Our group is part of an international research collaboration on “Quantum Causality” [8], funded by the John Templeton Foundation. This collaboration also involves Časlav Brukner’s group at IQOQI, the Perimeter Institute for Theoretical Physics in Canada, the University of Oxford, the University of Pavia, Hong Kong University, and the University of Queensland. We are thinking about the role of causality in the quantum world, and what it means, for example, to implement superpositions of causal orders [9]. The goal of this collaboration is to obtain new ideas and tools that may be relevant in the search for a quantum theory of gravity, but also to develop new applications for quantum information processing. 

One major research question of our group in this context is to study how spacetime and, in a broad sense, its causal structure is related to the structure of quantum theory. Below we describe this idea and some of its possible implications. 

When students learn quantum mechanics, they are often told the rules by example of the Stern-Gerlach experiment and certain versions of it. They learn that the spin of an electron is a two-level quantum system (a quantum bit, or “qubit”), and so a measurement yields one of two outcomes (“up” or “down”). This outcome can be interpreted as nature’s answer to a question that we decide to ask: namely, what is the spin in z-direction?, where z is the axis defined by the inhomogeneity of the magnetic field that we have decided to set up in the laboratory.

While this example is certainly physically important and pedagogically useful, at second thought it involves a puzzling mishmash of two a priori very distinct physical concepts: on the one hand, the notion of information or probability, represented by the quantum state (we find one of two outcomes, as in a bit; the outcome is not deterministic) – and on the other hand, the notion of space or geometry (the gradient of the magnetic field as a vector). Having grown up with paradigmatic experiments like this, most physicists will typically not find this in any way puzzling. Isn’t quantum theory, after all, a fundamental theory of the world, and our world is geometric in nature? So why be surprised that the two are somehow tied together? Isn’t a qubit just by definition a representation of SU(2)?

We think that this standard way of thinking is wrong – or, at the very least, it prevents us from learning an important lesson from nature. It is again quantum information theory that shows this in a particularly clear way.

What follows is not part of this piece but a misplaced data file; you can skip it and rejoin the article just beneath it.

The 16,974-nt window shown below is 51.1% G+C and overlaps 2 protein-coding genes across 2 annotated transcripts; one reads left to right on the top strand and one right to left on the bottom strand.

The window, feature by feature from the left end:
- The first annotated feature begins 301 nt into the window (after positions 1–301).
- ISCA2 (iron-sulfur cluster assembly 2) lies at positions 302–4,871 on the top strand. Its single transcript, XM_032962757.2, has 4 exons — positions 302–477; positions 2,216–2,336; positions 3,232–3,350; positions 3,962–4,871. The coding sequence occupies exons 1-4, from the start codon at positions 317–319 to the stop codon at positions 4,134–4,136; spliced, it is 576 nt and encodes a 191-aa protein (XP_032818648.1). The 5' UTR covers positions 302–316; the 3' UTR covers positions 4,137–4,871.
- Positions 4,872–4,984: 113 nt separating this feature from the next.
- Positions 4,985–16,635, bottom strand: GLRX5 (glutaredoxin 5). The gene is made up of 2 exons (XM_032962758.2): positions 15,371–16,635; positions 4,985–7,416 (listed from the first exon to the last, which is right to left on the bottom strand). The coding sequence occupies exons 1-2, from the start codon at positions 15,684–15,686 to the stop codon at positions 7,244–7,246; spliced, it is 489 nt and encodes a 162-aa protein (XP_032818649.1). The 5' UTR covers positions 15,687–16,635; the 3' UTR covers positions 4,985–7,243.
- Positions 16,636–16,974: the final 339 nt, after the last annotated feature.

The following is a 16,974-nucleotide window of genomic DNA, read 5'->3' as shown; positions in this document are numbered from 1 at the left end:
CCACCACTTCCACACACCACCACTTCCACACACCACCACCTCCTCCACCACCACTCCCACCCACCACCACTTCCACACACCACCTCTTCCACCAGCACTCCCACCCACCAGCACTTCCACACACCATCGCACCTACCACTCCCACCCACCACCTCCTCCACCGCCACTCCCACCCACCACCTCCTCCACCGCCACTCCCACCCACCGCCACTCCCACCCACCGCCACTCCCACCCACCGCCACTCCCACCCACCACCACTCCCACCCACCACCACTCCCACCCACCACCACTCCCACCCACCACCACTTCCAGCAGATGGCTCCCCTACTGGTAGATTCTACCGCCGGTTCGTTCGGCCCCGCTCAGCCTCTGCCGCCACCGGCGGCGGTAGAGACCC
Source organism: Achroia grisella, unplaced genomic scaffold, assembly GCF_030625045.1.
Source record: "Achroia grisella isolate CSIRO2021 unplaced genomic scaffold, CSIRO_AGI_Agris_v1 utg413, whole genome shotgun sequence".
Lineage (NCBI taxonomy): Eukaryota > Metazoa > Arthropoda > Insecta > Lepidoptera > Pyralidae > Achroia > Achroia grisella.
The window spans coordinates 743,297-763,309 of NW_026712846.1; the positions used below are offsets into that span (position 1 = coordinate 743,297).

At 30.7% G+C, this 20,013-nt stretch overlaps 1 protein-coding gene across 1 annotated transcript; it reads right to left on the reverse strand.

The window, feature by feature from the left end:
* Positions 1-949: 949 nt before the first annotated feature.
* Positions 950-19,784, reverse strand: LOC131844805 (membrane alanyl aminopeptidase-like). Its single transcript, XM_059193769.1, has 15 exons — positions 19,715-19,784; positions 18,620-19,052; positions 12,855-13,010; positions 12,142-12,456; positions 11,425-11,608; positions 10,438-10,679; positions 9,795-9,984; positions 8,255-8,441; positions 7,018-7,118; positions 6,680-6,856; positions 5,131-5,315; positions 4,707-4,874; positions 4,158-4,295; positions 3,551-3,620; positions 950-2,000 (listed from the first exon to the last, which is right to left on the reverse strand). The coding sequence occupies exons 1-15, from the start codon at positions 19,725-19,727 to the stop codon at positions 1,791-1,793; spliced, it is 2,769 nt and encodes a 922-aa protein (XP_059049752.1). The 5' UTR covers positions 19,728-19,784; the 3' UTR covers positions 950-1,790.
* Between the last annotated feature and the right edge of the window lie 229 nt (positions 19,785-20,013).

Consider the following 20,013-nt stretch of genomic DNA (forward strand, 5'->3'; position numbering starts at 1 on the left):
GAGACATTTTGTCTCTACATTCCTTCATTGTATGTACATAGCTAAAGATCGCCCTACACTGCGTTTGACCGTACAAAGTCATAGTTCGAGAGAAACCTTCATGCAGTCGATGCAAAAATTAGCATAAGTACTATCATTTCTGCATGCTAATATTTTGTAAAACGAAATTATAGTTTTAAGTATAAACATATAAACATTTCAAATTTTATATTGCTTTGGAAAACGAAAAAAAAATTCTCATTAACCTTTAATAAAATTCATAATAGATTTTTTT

First, quantum information theory teaches us how to disentangle the mishmash: we can consider a quantum bit simply as a physical realization of an abstract binary alternative. Every qubit has the same structure, no matter in what way it is realized. We can obtain one of two possible answers or “outcomes” by choosing a Hilbert space basis (such as
{|0>, |1>} or {|+>, |->}) and performing a measurement. So far, this is a purely abstract probabilistic or information-theoretic description which does not assume any of the structure of spacetime as we know it (apart from the ability to have a temporal order of observations).

But something really interesting happens in situations like the one above: probability and geometry get tied together, and the “glue” that holds them together is group representation theory. That is, the choice of measurement is somehow set by the choice of a direction vector (“quantization axis”); the geometry of physical space is directly related to the geometry of the abstract probabilistic state space of the qubit. This is nothing that we should have expected, had we only known the information-theoretic structure of QT. 

Second, QIT gives us some hints that this behavior is in fact characteristic of QT. This phenomenon can neither happen in classical physics, nor can it happen in most other “general probabilistic theories” like “generalized nonsignaling theory” [11] (which are neither classical nor quantum): the state space must admit spatial rotations as linear symmetries, and this is simply not true for generic state spaces. Moreover, Minkowski spacetime introduces many more constraints than just the “ability to rotate your coordinate system” [10], and these will in the end constrain the probabilities of detector clicks in our laboratories and the performance of information-theoretic tasks.

This suggests that the structures of spacetime and of QT are fundamentally related. And it motivates to analyze this relationship in a mathematically rigorous way, and possibly exploit it for applications.

How can this be done? There are two lines of research that suggest themselves:

  1. Relax some assumptions of QT, and work in a more general framework (for example, general probabilistic theories [11] or non-signalling correlations [7]). Assume that a certain relation between space(time) and detector click probabilities holds true (in a way that we know is true in our world). Then, prove that this already implies certain structural aspects of QT.
  2. Assume the validity of QT as we know it, together with some operational relations between QT and spacetime (like in the Stern-Gerlach experiment). Then, prove that this already implies some structural aspects of Minkowski space.